The only absolutely-no-brushing option that I can think of would be the Outer's Foul Out III. It's an electrolytic device that uses a charged anode rod suspended in a special fluid to remove metal fouling in a process very similar to conventional electroplating. It works on even the most extreme deposits, but does take some time. The device itself is rather costly, as are the specialized formula solutions for copper and lead, but the result will be a bore absolutely free of metal fouling with no scrubbing involved.

September 16, 2008, 08:49 AM
Thanks, folks. I'll be trying some of your suggestions in a few days when I get the time. I will never, ever use unjacketed ammo in that gun again, or in any other one that has any apprecialble muzzle velocity. It's a nightmare.

September 16, 2008, 11:07 AM
woad, in the 9x19 and most other "pistol" cartridges lead projectiles can be driven at the same velocity levels as jacketed bullets of equal weight in SAAMI 'standard' pressure loads given the right alloy and propellant.

My guess is that the alloy used for the bullets in that "remanufactured" ammo was too "soft" and 'stripped' under the rotational forces generated by the rifling. There might've also been some 'flash' melting on their bases from powder gases for the same reason.

My rule of thumb for gauging the relative "hardness" on lead projectiles actually uses my thumbnail. Very simply speaking, the less effort it takes to put a scratch in it, the lower the top velocity should be. If you can get a few sample bullets in a range of alloys of known content and relative hardness levels it's pretty easy to develop a 'feel' for it with some practice.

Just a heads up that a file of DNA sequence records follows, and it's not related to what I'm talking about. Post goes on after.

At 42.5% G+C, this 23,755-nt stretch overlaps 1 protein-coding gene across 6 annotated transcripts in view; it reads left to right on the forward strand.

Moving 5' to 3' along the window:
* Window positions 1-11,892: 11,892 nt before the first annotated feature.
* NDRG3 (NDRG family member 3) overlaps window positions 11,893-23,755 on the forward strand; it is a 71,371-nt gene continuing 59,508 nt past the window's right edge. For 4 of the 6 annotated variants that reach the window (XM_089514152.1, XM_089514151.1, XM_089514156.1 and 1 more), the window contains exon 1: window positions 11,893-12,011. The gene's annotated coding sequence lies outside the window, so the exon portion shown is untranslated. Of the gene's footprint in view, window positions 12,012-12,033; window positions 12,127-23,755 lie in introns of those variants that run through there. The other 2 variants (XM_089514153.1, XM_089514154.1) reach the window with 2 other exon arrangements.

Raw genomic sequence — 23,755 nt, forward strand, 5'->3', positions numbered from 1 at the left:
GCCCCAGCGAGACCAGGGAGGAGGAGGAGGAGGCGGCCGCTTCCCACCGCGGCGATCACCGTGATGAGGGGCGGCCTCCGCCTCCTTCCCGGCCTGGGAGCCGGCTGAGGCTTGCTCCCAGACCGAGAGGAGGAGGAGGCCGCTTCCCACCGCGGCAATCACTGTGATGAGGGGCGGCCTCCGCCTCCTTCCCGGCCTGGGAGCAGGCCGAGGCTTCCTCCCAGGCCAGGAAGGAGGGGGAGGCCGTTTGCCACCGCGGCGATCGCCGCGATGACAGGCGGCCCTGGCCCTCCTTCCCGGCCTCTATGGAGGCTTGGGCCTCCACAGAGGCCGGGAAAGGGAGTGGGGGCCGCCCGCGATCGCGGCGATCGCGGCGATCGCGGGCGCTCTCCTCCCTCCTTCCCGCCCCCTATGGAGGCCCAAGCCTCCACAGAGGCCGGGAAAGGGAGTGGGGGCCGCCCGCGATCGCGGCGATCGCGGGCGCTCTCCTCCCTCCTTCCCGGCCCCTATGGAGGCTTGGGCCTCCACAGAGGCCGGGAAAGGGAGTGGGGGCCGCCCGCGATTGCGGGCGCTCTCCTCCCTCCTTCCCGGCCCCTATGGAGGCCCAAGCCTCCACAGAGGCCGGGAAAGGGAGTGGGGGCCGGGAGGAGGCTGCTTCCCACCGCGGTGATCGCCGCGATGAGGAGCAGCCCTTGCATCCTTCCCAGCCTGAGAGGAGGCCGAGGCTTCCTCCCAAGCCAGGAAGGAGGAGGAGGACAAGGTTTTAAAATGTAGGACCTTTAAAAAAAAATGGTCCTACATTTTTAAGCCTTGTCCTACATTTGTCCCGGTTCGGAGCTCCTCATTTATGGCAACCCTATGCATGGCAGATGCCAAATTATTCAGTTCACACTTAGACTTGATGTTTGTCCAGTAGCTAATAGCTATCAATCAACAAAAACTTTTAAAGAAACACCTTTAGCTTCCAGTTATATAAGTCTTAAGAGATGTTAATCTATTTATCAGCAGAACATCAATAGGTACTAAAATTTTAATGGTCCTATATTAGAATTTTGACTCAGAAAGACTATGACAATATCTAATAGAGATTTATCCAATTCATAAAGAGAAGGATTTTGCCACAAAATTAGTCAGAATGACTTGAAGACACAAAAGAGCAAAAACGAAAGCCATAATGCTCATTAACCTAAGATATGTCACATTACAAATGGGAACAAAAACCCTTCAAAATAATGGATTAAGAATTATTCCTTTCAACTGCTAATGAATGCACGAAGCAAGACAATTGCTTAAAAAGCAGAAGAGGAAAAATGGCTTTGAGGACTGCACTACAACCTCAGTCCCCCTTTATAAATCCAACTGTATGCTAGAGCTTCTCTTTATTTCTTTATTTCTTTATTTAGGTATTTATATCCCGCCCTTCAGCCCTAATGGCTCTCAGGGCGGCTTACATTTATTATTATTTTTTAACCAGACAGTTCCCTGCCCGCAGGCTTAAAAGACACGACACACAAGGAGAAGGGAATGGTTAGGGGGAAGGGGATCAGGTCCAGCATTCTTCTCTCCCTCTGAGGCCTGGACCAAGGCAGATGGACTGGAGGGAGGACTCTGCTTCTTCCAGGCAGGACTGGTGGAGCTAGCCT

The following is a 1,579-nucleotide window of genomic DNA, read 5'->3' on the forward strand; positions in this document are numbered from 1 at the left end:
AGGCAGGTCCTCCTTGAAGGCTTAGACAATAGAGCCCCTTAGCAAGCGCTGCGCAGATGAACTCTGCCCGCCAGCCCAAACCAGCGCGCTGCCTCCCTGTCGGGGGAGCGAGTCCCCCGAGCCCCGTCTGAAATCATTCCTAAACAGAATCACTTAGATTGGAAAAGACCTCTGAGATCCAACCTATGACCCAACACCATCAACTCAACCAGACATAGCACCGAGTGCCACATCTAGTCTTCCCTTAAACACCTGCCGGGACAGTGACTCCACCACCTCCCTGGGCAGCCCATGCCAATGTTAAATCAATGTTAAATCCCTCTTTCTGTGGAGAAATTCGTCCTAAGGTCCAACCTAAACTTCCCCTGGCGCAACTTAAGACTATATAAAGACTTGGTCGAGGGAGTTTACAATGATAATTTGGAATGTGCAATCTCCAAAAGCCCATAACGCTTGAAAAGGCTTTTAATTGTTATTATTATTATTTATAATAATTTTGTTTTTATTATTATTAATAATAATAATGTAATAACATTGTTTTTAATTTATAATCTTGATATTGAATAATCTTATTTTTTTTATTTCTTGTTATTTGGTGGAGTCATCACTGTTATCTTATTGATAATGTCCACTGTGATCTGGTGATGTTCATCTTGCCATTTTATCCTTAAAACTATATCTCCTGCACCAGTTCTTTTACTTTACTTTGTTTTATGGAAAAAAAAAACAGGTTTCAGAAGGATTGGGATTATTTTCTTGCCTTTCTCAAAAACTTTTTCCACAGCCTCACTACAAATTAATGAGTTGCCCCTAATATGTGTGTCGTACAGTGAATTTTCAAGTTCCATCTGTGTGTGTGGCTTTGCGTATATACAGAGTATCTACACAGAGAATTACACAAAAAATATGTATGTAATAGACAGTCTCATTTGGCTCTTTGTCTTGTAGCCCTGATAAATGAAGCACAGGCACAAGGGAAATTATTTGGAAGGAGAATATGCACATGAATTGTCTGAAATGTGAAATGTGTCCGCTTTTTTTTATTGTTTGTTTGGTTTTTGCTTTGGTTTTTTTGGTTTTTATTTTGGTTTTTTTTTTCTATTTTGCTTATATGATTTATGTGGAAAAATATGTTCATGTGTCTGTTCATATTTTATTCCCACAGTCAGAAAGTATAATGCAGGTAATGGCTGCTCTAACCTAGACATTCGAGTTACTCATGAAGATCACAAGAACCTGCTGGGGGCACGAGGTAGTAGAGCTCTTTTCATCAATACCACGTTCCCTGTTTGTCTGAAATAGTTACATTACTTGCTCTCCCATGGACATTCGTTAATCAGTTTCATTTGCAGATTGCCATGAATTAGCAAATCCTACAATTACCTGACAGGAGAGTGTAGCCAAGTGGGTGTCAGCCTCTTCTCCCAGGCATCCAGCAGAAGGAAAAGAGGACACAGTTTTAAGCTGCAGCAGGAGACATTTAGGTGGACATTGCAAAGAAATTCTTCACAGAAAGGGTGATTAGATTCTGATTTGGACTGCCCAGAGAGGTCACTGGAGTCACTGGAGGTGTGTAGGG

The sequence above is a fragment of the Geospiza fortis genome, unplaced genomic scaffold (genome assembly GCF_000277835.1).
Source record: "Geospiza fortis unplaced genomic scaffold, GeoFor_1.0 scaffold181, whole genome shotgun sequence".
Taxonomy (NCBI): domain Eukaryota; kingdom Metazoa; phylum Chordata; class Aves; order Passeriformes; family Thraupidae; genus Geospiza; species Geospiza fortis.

Even if you don't reload you can still shoot more and save an appreciable amount on ammo by using non-jacketed projectiles in most handgun cartridges. The 'trick' is in finding the ones where the bullet alloy is compatible with the velocities it's being asked to deliver.

September 16, 2008, 11:09 AM
I use cast wheelweights as my 9mm cast bullet load, and driving at normal velocity, get zero leading.

September 16, 2008, 11:33 AM
FWIW, I shoot nothing but lead. The savings are worth a bit of extra cleaning time to me.

The suggestion to wrap a bore brush with a section of Chore Boy is correct. Just make sure it's the Chore Boy brand. There are others out there that are plated steel, not soft copper.

Pull the Chore Boy donut out from the center. It's actually a tube, rolled up.

Cut a 1" wide section from the tube.

Split that section into 3 parts. Wrap one around the brush and save the other two.

Dampen the wrapped brush with bore cleaner and insert it into the barrel.

Work it back and forth several times over the leaded area.